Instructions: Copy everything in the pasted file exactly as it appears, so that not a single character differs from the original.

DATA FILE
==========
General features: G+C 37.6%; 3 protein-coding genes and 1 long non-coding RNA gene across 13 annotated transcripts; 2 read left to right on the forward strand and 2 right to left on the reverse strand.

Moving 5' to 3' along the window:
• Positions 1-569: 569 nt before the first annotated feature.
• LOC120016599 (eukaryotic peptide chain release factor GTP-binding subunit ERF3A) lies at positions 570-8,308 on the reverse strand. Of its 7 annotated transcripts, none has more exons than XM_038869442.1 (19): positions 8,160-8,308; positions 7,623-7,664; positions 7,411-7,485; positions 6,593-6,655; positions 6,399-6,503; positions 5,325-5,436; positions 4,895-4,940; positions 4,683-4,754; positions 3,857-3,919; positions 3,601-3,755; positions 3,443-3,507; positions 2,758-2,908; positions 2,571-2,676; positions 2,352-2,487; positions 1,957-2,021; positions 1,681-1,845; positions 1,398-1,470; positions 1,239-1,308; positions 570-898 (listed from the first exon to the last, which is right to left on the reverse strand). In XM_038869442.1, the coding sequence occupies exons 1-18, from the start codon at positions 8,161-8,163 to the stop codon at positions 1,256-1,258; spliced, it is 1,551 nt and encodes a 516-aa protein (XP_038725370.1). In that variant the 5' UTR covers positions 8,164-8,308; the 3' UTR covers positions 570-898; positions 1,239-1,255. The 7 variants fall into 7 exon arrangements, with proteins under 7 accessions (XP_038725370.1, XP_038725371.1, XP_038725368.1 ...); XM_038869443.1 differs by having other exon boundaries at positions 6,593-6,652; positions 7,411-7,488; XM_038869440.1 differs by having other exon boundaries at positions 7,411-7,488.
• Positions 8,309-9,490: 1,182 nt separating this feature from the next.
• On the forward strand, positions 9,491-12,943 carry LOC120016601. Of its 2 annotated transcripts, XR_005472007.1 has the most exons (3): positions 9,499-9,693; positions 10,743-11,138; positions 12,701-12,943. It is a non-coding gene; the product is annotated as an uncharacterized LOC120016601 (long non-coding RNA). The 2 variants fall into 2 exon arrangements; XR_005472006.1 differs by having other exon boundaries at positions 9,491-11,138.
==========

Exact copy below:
General features: G+C 37.6%; 3 protein-coding genes and 1 long non-coding RNA gene across 13 annotated transcripts; 2 read left to right on the forward strand and 2 right to left on the reverse strand.

Moving 5' to 3' along the window:
• Positions 1-569: 569 nt before the first annotated feature.
• LOC120016599 (eukaryotic peptide chain release factor GTP-binding subunit ERF3A) lies at positions 570-8,308 on the reverse strand. Of its 7 annotated transcripts, none has more exons than XM_038869442.1 (19): positions 8,160-8,308; positions 7,623-7,664; positions 7,411-7,485; positions 6,593-6,655; positions 6,399-6,503; positions 5,325-5,436; positions 4,895-4,940; positions 4,683-4,754; positions 3,857-3,919; positions 3,601-3,755; positions 3,443-3,507; positions 2,758-2,908; positions 2,571-2,676; positions 2,352-2,487; positions 1,957-2,021; positions 1,681-1,845; positions 1,398-1,470; positions 1,239-1,308; positions 570-898 (listed from the first exon to the last, which is right to left on the reverse strand). In XM_038869442.1, the coding sequence occupies exons 1-18, from the start codon at positions 8,161-8,163 to the stop codon at positions 1,256-1,258; spliced, it is 1,551 nt and encodes a 516-aa protein (XP_038725370.1). In that variant the 5' UTR covers positions 8,164-8,308; the 3' UTR covers positions 570-898; positions 1,239-1,255. The 7 variants fall into 7 exon arrangements, with proteins under 7 accessions (XP_038725370.1, XP_038725371.1, XP_038725368.1 ...); XM_038869443.1 differs by having other exon boundaries at positions 6,593-6,652; positions 7,411-7,488; XM_038869440.1 differs by having other exon boundaries at positions 7,411-7,488.
• Positions 8,309-9,490: 1,182 nt separating this feature from the next.
• On the forward strand, positions 9,491-12,943 carry LOC120016601. Of its 2 annotated transcripts, XR_005472007.1 has the most exons (3): positions 9,499-9,693; positions 10,743-11,138; positions 12,701-12,943. It is a non-coding gene; the product is annotated as an uncharacterized LOC120016601 (long non-coding RNA). The 2 variants fall into 2 exon arrangements; XR_005472006.1 differs by having other exon boundaries at positions 9,491-11,138.